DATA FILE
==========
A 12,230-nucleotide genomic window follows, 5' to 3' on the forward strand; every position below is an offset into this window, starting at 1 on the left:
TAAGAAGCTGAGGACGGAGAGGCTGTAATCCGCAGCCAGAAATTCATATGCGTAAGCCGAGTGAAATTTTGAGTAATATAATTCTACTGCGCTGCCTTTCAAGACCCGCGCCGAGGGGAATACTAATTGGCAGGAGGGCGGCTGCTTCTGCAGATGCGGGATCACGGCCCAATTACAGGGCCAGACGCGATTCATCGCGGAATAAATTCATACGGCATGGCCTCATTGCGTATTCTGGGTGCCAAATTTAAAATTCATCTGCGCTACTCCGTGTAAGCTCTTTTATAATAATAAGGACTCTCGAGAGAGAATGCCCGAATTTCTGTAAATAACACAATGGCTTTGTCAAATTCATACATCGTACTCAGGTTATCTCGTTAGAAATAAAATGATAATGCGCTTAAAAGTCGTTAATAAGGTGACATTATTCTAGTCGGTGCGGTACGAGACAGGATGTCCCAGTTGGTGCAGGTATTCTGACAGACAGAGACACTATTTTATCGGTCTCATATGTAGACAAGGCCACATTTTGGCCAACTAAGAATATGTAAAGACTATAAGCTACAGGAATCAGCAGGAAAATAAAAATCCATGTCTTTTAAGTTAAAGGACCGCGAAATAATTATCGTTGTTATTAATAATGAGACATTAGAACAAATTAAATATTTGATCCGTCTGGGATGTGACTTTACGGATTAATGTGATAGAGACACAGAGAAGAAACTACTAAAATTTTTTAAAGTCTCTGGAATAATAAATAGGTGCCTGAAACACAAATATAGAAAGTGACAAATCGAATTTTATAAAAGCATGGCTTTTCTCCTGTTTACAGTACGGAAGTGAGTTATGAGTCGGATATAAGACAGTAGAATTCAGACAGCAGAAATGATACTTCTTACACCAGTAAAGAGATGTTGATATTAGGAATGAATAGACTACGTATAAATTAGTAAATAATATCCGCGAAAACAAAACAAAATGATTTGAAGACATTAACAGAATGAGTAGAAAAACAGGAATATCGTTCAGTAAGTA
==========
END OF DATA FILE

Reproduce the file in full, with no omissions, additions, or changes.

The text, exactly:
A 12,230-nucleotide genomic window follows, 5' to 3' on the forward strand; every position below is an offset into this window, starting at 1 on the left:
TAAGAAGCTGAGGACGGAGAGGCTGTAATCCGCAGCCAGAAATTCATATGCGTAAGCCGAGTGAAATTTTGAGTAATATAATTCTACTGCGCTGCCTTTCAAGACCCGCGCCGAGGGGAATACTAATTGGCAGGAGGGCGGCTGCTTCTGCAGATGCGGGATCACGGCCCAATTACAGGGCCAGACGCGATTCATCGCGGAATAAATTCATACGGCATGGCCTCATTGCGTATTCTGGGTGCCAAATTTAAAATTCATCTGCGCTACTCCGTGTAAGCTCTTTTATAATAATAAGGACTCTCGAGAGAGAATGCCCGAATTTCTGTAAATAACACAATGGCTTTGTCAAATTCATACATCGTACTCAGGTTATCTCGTTAGAAATAAAATGATAATGCGCTTAAAAGTCGTTAATAAGGTGACATTATTCTAGTCGGTGCGGTACGAGACAGGATGTCCCAGTTGGTGCAGGTATTCTGACAGACAGAGACACTATTTTATCGGTCTCATATGTAGACAAGGCCACATTTTGGCCAACTAAGAATATGTAAAGACTATAAGCTACAGGAATCAGCAGGAAAATAAAAATCCATGTCTTTTAAGTTAAAGGACCGCGAAATAATTATCGTTGTTATTAATAATGAGACATTAGAACAAATTAAATATTTGATCCGTCTGGGATGTGACTTTACGGATTAATGTGATAGAGACACAGAGAAGAAACTACTAAAATTTTTTAAAGTCTCTGGAATAATAAATAGGTGCCTGAAACACAAATATAGAAAGTGACAAATCGAATTTTATAAAAGCATGGCTTTTCTCCTGTTTACAGTACGGAAGTGAGTTATGAGTCGGATATAAGACAGTAGAATTCAGACAGCAGAAATGATACTTCTTACACCAGTAAAGAGATGTTGATATTAGGAATGAATAGACTACGTATAAATTAGTAAATAATATCCGCGAAAACAAAACAAAATGATTTGAAGACATTAACAGAATGAGTAGAAAAACAGGAATATCGTTCAGTAAGTA